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Overview of Quinolones by Mind Map: Overview of Quinolones
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Overview of Quinolones

General information

Synthetic antimicrobial agents

First quinolone was nalidixic acid

was a bye product of chloroquine synthesis

Used traditionally for UTI

Addition of fluoride made a new class (fluroquinolones)

Has improved pharmacokinetics, excellent safety, excellent tolerability

Improved antimicrobial activity, Used for a variety of infections, skin, respiratory, UTI

New alternative for penicillin and cephalosporin

Mechanism of action

Gm -ve

inhibit DNA gyrase

Gm +ve

inhibit topoisomerase IV


Long half-life of new fluoroquinolones

once or twice a day dosing

absorption and distribution

Well absorbed by oral route (very near to IV)

concentration in some tissues is high, renal, gall bladder, bile, lung, bronchial, nasal, prostate, gentile tract

ciprofloxacin and ofloxacin, concentration in urine is 25 times higher than in serum, used for UTI

Trovafloxacin perpetrates non-inflammed meninges


renal route only, ofloxacin, levofloxacin

renal and non-renal, nalidixic acid, norfloxacin, ciprofloxacin, enoxacin, lomefloxacin, gatifloxacin, moxifloxacin, sparfloxacin

facal route, Trovafloxacin, 50% conjugated in the liver, 43% excreted unchanged in the feces


First generation

Nalidixic acid

spectrum, gm-ve except Pseudomonas

Indictions, uncomplicated UTI

Second generation


spectrum, gm-ve, some gm+ve

Indictions, All UTI, STDs, prostatiti, skin and soft tissue infection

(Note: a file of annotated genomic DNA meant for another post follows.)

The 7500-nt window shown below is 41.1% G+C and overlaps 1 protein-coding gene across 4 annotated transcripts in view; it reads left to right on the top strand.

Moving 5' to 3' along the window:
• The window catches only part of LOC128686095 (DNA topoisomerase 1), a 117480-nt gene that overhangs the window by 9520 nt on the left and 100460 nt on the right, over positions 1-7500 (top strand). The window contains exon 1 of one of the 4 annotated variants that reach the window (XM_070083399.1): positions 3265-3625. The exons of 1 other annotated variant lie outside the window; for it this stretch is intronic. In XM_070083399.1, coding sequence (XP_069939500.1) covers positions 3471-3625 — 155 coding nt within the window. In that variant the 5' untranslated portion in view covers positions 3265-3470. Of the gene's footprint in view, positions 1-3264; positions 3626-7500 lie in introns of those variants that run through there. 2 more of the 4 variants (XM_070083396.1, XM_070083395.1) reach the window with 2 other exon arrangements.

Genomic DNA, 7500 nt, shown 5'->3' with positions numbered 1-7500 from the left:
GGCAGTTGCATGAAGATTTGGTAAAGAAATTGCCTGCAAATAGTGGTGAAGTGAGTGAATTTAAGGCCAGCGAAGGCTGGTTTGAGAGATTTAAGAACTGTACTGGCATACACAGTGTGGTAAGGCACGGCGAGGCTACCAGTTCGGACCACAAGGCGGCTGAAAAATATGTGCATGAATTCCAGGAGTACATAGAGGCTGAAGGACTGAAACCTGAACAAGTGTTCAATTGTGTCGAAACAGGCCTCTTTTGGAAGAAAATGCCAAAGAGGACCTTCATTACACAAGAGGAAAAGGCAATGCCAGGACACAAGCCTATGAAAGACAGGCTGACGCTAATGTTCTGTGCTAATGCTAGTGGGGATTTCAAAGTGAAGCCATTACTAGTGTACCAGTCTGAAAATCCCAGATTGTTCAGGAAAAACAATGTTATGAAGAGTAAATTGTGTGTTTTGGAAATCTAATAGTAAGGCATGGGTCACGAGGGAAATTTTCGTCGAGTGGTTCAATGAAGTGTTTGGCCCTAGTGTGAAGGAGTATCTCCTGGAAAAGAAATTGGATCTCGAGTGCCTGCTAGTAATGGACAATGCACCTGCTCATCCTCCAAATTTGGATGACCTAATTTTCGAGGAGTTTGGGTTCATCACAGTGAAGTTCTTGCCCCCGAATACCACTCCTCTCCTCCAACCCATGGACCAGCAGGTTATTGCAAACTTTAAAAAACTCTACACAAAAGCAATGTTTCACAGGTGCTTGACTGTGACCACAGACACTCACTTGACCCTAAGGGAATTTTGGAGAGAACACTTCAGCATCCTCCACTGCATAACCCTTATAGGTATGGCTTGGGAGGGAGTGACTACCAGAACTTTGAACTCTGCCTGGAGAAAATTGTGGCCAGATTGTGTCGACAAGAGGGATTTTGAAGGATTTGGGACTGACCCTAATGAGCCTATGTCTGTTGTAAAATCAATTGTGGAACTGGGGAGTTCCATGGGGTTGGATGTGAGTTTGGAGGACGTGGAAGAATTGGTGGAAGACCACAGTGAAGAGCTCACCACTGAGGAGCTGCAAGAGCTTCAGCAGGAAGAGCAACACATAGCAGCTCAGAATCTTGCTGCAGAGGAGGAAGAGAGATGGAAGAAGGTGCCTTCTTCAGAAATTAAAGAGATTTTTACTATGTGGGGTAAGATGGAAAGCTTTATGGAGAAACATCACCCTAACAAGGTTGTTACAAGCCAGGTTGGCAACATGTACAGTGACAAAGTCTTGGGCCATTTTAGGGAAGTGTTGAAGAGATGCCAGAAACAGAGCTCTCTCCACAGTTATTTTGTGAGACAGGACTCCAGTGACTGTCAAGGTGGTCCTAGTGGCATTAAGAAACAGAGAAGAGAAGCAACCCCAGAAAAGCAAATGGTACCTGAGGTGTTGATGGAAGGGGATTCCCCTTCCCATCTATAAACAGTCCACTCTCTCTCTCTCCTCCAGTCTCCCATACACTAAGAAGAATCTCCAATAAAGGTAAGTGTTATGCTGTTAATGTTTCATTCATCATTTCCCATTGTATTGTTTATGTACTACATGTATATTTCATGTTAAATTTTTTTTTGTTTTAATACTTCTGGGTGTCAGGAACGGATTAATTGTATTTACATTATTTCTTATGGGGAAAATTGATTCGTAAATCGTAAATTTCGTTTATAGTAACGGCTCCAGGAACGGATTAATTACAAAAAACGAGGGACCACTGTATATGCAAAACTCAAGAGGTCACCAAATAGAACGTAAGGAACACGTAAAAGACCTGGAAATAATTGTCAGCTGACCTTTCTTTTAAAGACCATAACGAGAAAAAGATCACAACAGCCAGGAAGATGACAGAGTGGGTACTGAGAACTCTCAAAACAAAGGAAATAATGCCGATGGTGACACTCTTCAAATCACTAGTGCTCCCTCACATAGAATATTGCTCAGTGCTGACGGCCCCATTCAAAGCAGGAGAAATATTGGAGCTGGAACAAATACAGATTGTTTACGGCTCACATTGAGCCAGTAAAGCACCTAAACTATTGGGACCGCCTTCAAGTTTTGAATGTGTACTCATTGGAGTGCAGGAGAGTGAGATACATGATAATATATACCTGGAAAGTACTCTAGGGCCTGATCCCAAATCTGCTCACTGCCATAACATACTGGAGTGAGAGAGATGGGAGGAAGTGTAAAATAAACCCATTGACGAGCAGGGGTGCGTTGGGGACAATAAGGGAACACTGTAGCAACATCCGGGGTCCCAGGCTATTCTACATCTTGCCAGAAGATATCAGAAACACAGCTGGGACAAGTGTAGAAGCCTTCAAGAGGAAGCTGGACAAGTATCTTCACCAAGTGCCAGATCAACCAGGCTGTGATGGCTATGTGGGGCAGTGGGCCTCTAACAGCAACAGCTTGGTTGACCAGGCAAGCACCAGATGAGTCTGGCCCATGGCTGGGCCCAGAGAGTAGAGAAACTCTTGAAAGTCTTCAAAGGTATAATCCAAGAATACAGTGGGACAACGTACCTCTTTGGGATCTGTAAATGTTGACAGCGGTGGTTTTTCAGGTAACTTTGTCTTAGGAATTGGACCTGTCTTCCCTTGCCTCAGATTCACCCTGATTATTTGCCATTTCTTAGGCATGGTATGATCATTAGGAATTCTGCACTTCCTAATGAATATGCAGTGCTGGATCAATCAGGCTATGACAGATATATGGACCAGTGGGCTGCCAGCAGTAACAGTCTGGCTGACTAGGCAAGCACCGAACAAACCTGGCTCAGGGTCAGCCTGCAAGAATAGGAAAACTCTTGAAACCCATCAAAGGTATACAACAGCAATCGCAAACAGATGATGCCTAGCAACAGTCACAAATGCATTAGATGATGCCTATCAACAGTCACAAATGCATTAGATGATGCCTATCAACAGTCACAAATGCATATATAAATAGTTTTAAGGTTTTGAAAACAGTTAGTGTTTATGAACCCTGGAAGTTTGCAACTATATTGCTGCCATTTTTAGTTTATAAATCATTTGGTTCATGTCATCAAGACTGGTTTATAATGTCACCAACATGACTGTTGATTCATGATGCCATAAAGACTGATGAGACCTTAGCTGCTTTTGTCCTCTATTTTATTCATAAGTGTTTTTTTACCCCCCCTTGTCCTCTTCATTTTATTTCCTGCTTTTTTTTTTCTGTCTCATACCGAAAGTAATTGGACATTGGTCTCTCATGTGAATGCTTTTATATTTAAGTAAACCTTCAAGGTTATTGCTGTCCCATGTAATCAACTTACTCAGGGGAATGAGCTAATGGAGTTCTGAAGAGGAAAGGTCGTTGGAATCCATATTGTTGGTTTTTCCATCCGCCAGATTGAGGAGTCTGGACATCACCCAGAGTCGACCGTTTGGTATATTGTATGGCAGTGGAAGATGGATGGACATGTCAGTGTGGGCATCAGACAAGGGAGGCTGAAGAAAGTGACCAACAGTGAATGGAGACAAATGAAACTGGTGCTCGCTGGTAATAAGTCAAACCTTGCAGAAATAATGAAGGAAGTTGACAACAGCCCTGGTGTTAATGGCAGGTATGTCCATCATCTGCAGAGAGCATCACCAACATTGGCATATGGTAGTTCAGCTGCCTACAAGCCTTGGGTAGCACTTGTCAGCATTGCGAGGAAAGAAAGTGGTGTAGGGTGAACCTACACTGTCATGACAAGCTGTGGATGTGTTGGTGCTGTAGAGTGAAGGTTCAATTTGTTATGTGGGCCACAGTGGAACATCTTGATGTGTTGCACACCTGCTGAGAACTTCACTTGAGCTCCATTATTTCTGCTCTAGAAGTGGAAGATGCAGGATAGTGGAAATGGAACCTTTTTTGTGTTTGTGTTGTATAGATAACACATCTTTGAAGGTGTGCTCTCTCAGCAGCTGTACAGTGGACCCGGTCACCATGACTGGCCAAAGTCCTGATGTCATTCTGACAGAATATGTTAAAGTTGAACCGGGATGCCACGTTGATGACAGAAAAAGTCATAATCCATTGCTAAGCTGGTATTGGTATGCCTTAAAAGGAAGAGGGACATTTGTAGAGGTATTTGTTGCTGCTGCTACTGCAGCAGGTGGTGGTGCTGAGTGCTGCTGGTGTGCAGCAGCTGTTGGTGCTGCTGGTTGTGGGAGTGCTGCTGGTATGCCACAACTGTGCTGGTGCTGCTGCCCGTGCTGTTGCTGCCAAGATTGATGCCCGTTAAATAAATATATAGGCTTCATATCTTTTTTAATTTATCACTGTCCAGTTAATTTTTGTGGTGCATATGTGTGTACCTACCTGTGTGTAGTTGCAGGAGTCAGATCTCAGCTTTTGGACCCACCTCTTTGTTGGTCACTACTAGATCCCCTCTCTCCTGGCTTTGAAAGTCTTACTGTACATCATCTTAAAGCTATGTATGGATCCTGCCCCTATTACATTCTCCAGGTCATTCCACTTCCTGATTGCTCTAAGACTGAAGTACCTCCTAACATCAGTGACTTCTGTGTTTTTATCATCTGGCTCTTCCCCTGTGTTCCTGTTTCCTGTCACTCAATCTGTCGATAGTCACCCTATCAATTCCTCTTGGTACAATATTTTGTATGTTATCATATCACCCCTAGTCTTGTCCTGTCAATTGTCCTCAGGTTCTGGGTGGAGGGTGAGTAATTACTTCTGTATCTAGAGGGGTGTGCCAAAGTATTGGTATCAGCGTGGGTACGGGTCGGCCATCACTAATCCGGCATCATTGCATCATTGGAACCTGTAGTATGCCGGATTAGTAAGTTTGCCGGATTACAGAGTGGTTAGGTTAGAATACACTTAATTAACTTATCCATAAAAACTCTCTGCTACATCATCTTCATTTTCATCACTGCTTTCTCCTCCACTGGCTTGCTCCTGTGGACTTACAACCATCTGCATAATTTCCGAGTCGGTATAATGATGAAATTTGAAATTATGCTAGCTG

Third generation


spectrum, gm-ve, extended gm+ve

Indictions, acute exacerbations of chronic bronchitis, community acquired pneumonia

Fourth generation


spectrum, same as 3rd generation, extended anaerobic coverage

Indictions, intra-abdominal infections, nosocomial pneumonia, pelvic infections

Therapeutic use


Nalidxic acid for susceptible organisms only

fluroquinolones are more potent and more effective


N. Gonorrhoeae, was treated with ofloxacin or ciprofloxacin (single dose), now ceftriaxone

chancroid infection, ciprofloxacin (in three days)

GI & abdominal infections

typhoid fever, ciprofloxacin, ofloxacin

E. coli, shigella and salmonella, treated by quinolones

Respiratory tract infections

treated by respiratory fluroquinolones, gemifloxacin, moxifloxacin, gatifloxacin, ciprofloxacin, levofloxacin

Bone, joint & soft tissue infections

osteomyelitis and joint infections, 4-6 weeks, treated with fluoroquinolones, 500 mg twice a day, 750 mg in severe cases

Other infections



multidrag resistant TB (with other drugs)

Adverse effects




abdominal discofort





hypo/hyperglycemia with gatifloxacin in old people



cation with people using, quinidine, procanimide, amiodarone

under 18 years old, FQ damage growing cartilage causing arthropathy